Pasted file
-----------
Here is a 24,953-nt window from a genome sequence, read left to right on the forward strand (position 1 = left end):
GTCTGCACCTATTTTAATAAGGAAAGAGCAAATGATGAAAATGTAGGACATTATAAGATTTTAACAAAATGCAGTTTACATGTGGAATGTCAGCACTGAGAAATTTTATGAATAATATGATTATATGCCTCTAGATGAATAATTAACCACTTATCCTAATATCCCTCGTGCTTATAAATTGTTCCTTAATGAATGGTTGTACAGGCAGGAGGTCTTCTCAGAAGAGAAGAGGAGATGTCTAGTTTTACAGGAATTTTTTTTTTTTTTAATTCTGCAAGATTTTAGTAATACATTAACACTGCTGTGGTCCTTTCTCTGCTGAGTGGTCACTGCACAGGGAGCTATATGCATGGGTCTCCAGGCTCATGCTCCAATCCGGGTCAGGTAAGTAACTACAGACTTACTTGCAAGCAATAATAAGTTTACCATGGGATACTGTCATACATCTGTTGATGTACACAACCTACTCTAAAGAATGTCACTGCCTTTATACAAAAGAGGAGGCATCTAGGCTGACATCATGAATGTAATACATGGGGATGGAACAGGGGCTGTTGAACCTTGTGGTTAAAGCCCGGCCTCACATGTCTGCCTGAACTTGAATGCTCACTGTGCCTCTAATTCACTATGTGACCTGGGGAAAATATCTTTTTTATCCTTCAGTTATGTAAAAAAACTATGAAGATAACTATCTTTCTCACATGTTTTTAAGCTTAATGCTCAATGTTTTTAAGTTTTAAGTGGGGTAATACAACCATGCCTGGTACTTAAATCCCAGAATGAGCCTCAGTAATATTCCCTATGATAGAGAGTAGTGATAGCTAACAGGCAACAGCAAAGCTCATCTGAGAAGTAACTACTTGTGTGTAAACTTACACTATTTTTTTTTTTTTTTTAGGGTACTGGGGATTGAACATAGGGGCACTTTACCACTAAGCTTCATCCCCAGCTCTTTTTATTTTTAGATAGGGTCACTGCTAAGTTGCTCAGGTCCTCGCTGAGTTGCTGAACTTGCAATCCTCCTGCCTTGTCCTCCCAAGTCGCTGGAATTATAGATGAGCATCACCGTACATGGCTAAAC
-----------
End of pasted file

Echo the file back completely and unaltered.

Here is a 24,953-nt window from a genome sequence, read left to right on the forward strand (position 1 = left end):
GTCTGCACCTATTTTAATAAGGAAAGAGCAAATGATGAAAATGTAGGACATTATAAGATTTTAACAAAATGCAGTTTACATGTGGAATGTCAGCACTGAGAAATTTTATGAATAATATGATTATATGCCTCTAGATGAATAATTAACCACTTATCCTAATATCCCTCGTGCTTATAAATTGTTCCTTAATGAATGGTTGTACAGGCAGGAGGTCTTCTCAGAAGAGAAGAGGAGATGTCTAGTTTTACAGGAATTTTTTTTTTTTTTAATTCTGCAAGATTTTAGTAATACATTAACACTGCTGTGGTCCTTTCTCTGCTGAGTGGTCACTGCACAGGGAGCTATATGCATGGGTCTCCAGGCTCATGCTCCAATCCGGGTCAGGTAAGTAACTACAGACTTACTTGCAAGCAATAATAAGTTTACCATGGGATACTGTCATACATCTGTTGATGTACACAACCTACTCTAAAGAATGTCACTGCCTTTATACAAAAGAGGAGGCATCTAGGCTGACATCATGAATGTAATACATGGGGATGGAACAGGGGCTGTTGAACCTTGTGGTTAAAGCCCGGCCTCACATGTCTGCCTGAACTTGAATGCTCACTGTGCCTCTAATTCACTATGTGACCTGGGGAAAATATCTTTTTTATCCTTCAGTTATGTAAAAAAACTATGAAGATAACTATCTTTCTCACATGTTTTTAAGCTTAATGCTCAATGTTTTTAAGTTTTAAGTGGGGTAATACAACCATGCCTGGTACTTAAATCCCAGAATGAGCCTCAGTAATATTCCCTATGATAGAGAGTAGTGATAGCTAACAGGCAACAGCAAAGCTCATCTGAGAAGTAACTACTTGTGTGTAAACTTACACTATTTTTTTTTTTTTTTTAGGGTACTGGGGATTGAACATAGGGGCACTTTACCACTAAGCTTCATCCCCAGCTCTTTTTATTTTTAGATAGGGTCACTGCTAAGTTGCTCAGGTCCTCGCTGAGTTGCTGAACTTGCAATCCTCCTGCCTTGTCCTCCCAAGTCGCTGGAATTATAGATGAGCATCACCGTACATGGCTAAAC